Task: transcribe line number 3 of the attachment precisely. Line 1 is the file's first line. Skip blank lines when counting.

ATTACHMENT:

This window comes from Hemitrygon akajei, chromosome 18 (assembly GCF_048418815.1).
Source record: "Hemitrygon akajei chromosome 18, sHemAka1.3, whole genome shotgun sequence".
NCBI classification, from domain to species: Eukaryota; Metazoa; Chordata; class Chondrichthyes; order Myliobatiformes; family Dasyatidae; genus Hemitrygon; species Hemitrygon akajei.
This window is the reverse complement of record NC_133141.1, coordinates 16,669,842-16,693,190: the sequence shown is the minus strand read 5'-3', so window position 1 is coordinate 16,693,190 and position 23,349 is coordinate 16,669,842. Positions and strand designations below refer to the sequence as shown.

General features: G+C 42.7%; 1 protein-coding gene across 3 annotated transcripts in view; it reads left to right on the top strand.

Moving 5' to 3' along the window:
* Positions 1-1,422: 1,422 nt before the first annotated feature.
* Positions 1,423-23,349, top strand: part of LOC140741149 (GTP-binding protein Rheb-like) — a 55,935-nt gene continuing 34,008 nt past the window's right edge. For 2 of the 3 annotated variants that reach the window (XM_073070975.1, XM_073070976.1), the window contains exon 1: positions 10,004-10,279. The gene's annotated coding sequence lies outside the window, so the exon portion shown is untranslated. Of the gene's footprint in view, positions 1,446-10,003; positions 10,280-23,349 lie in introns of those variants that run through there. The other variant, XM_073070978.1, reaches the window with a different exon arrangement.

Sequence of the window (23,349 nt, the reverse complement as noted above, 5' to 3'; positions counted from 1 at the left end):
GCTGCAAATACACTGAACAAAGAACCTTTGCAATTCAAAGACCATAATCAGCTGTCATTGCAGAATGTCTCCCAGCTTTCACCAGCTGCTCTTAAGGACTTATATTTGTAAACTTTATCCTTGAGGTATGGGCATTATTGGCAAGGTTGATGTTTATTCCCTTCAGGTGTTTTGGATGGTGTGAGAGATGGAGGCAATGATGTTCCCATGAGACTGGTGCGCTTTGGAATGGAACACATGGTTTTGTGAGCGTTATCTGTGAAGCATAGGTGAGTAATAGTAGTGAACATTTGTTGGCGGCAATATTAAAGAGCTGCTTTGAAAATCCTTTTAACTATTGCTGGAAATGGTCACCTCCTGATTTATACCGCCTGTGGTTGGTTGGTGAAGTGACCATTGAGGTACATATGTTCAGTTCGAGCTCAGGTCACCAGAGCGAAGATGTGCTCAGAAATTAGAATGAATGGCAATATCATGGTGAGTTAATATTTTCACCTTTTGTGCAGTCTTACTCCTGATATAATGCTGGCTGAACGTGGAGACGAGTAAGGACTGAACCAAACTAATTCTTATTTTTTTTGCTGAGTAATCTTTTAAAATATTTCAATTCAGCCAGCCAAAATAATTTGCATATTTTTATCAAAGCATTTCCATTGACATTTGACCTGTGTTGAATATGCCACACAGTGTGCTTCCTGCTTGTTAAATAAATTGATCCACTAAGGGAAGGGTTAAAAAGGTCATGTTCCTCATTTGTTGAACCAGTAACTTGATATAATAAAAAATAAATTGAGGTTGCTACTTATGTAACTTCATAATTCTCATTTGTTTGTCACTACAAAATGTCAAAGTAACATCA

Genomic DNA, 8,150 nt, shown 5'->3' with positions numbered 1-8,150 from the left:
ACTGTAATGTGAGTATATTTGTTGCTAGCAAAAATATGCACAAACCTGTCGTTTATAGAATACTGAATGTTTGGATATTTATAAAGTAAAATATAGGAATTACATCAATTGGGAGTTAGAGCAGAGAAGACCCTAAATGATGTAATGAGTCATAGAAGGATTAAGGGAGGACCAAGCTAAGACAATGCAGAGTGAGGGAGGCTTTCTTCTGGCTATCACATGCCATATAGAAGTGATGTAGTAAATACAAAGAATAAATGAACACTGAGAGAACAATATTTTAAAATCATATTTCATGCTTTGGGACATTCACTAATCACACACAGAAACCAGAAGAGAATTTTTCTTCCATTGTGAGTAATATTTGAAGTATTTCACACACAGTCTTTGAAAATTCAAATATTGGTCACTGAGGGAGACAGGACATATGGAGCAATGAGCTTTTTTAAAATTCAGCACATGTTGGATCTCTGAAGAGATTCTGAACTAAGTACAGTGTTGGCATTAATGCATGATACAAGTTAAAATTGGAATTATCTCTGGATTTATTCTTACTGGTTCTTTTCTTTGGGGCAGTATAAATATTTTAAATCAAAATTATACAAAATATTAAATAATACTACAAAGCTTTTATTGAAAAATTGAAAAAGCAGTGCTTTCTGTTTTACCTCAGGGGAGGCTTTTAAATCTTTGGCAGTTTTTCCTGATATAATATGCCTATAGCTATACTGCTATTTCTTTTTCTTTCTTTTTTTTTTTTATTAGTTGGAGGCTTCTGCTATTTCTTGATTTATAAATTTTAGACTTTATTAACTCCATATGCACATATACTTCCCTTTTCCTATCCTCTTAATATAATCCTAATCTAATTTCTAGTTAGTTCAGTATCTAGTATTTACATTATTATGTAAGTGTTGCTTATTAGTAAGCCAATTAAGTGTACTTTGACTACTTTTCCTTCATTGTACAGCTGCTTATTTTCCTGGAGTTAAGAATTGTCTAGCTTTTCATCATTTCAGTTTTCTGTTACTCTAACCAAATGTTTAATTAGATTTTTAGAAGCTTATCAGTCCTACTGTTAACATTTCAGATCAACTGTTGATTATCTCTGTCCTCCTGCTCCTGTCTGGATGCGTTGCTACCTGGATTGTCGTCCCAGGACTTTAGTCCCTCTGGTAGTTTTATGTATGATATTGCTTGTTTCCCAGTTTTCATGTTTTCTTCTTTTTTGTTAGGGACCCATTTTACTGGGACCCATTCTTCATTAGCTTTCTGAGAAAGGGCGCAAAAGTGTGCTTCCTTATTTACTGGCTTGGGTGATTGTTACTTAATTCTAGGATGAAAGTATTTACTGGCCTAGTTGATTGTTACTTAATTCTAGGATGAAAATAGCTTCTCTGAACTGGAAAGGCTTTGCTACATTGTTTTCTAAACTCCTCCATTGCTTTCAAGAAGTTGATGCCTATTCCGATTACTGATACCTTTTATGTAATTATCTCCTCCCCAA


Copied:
NCBI classification, from domain to species: Eukaryota; Metazoa; Chordata; class Chondrichthyes; order Myliobatiformes; family Dasyatidae; genus Hemitrygon; species Hemitrygon akajei.